Mclean, Christopher, Griffiths, Peter, Mesa Eguiagaray, Ines, Pickering, Ruth and Bridges, Jacqueline (2017) Reliability, feasibility, and validity of the quality of interactions schedule (QuIS) in acute hospital care: an observational study. BMC Health Services Research, 17 (380). (doi:10.1186/s12913-017-2312-2).

Record type: Article

Abstract

Background:Research into relational care in hospitals will be facilitated by a focus on staff-patient interactions. The Quality of Interactions Schedule (QuIS) uses independent observers to measure the number of staff-patient interactions within a healthcare context, and to rate these interactions as ‘positive social’; ‘positive care’; ‘neutral’; ‘negative protective’; or ‘negative restrictive’. QuIS was developed as a research instrument in long term care settings and has since been used for quality improvement in acute care. Prior to this study, its use had not been standardised, and reliability and validity in acute care had not been established.

Methods:In 2014 and 2015 a three - phase study was undertaken to develop and test protocols for the use of QuIS across three acute wards within one NHS trust in England. The phases were: (1) A pilot of 16 h observation which developed implementation strategies for QuIS in this context; (2) training two observers and undertaking 16 h of paired observation to inform the development of training protocols; (3) training four nurses and two lay volunteers according to a finalised protocol followed by 36 h of paired observations to test inter-rater agreement. Additionally, patients were asked to rate interactions and to complete a shortened version of the Patient Evaluation of Emotional Care during Hospitalisation (PEECH) questionnaire.

Results:Protocols were developed for the use of QuIS in acute care. Patients experienced an average of 6.7 interactions/patient/h (n = 447 interactions). There was close agreement between observers in relation to the number of interactions observed (Intraclass correlation coefficient (ICC) = 0.97) and moderate to substantial agreement on the quality of interactions (absolute agreement 73%, kappa 0.53 to 0.62 depending on weighting scheme). There was 79% agreement (weighted kappa 0.40: P < 0.001; indicating fair agreement) between patients and observers over whether interactions were positive, negative or neutral.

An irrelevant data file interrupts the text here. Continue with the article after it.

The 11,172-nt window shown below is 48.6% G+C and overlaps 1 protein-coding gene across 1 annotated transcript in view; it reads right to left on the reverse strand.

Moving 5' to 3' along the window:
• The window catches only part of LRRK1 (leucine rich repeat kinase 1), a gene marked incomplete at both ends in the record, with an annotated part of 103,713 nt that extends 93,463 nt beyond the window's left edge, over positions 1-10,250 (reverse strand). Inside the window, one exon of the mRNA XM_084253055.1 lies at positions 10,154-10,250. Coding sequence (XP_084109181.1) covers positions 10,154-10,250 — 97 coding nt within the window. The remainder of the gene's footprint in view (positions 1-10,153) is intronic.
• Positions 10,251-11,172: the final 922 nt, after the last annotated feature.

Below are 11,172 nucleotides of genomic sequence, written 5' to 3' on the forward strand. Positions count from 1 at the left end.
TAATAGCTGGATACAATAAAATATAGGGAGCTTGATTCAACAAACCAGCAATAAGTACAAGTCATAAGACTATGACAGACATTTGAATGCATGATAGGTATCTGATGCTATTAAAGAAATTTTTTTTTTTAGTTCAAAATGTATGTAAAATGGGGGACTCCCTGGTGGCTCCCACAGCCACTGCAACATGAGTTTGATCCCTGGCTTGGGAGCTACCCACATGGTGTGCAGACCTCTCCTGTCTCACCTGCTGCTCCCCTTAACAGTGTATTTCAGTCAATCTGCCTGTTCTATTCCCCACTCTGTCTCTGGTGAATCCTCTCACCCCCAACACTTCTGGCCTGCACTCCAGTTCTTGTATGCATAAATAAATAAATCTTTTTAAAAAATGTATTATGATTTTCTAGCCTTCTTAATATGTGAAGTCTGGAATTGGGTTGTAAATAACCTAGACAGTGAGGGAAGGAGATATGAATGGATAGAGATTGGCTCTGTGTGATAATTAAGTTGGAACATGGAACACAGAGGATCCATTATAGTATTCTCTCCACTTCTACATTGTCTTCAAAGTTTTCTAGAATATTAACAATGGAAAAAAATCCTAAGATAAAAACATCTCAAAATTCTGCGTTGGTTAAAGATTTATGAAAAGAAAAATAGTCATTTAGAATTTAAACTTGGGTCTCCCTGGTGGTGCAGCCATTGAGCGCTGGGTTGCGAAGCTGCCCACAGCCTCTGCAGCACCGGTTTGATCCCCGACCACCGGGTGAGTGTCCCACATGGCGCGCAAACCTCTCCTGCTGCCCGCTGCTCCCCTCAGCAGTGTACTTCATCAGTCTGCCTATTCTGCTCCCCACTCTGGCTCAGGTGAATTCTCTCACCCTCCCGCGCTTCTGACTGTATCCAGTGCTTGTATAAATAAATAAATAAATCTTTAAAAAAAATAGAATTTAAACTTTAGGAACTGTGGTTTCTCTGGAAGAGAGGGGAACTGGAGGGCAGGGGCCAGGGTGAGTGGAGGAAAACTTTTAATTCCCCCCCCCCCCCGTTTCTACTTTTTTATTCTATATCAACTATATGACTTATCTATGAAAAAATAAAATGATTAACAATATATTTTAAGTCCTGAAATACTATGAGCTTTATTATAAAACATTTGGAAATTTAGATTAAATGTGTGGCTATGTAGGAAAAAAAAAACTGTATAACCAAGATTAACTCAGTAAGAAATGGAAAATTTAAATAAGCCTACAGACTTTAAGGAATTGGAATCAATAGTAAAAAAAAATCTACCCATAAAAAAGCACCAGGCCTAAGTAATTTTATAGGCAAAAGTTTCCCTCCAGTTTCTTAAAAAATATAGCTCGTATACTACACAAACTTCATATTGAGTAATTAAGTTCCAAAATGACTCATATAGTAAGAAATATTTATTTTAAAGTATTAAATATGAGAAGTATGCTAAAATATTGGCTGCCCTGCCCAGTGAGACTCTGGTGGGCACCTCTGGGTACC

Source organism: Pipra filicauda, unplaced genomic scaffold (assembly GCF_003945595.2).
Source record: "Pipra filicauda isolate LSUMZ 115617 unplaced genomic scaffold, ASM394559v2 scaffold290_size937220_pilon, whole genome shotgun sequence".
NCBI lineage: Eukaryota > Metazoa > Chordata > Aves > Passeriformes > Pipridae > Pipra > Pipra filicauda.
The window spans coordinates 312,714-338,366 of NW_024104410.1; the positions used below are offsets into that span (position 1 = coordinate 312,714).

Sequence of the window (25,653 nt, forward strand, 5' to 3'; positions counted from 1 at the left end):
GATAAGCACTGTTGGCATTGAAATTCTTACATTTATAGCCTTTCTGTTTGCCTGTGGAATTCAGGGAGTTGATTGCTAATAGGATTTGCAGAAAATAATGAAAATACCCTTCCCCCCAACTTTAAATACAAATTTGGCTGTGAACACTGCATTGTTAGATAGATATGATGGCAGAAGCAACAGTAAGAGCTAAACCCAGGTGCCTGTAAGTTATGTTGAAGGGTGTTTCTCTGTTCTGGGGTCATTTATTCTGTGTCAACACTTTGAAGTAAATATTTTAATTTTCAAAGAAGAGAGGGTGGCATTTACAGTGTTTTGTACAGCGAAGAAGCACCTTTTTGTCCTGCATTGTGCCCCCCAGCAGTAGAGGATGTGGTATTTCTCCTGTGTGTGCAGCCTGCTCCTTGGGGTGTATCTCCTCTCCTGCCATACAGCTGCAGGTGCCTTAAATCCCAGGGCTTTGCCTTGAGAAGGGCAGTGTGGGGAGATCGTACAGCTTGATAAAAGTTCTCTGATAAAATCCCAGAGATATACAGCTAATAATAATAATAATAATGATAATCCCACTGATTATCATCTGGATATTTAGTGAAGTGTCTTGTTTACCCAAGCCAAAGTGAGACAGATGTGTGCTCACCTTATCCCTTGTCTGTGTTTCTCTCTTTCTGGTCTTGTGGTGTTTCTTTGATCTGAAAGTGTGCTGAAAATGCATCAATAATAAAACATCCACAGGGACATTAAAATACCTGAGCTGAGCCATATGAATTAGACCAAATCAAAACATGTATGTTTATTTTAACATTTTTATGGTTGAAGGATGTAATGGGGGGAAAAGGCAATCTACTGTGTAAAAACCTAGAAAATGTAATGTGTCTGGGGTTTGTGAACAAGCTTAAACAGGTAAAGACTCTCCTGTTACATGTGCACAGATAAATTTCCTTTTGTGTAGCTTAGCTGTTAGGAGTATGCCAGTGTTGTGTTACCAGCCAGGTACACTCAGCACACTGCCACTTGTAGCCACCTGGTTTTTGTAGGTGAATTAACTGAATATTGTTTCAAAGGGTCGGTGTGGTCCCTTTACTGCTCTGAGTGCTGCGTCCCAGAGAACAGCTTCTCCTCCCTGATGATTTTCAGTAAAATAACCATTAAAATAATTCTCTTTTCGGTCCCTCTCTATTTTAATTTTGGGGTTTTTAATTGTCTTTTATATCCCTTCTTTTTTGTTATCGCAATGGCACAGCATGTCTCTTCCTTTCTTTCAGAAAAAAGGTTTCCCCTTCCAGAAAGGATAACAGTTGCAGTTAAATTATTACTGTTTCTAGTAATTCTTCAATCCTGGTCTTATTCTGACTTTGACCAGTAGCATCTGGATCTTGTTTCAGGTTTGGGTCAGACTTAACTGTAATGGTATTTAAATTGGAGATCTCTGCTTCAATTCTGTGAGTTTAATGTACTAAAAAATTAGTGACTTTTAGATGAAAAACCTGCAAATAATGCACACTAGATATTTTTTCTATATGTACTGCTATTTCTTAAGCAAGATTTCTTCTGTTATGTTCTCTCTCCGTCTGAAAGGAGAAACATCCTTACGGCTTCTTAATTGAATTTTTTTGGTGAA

Conclusions:Observers using clear QuIS protocols can achieve levels of agreement that are acceptable for the use of QuIS as a research instrument. There is fair agreement between observers and patients’ rating of interactions. Further research is needed to explore the relationship between QuIS measures and reported patient experience.

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More information

Accepted/In Press date: 16 May 2017
e-pub ahead of print date: 31 May 2017
Keywords: Acute care, communication, Interpersonal relations, Quality of interactions sch, QuIS, Outcome measures, Validation studies
Organisations: Leadership & Health Systems, Bio-Behavioural Sciences, Primary Care & Population Sciences

Identifiers

Local EPrints ID: 411178
URI: https://eprints.soton.ac.uk/id/eprint/411178
ISSN: 1472-6963
PURE UUID: c2ca681c-70cf-4896-92e1-15063e05c96e
ORCID for Peter Griffiths: ORCID iD orcid.org/0000-0003-2439-2857
ORCID for Jacqueline Bridges: ORCID iD orcid.org/0000-0001-6776-736X

Catalogue record

Date deposited: 15 Jun 2017 16:31
Last modified: 10 Dec 2019 01:39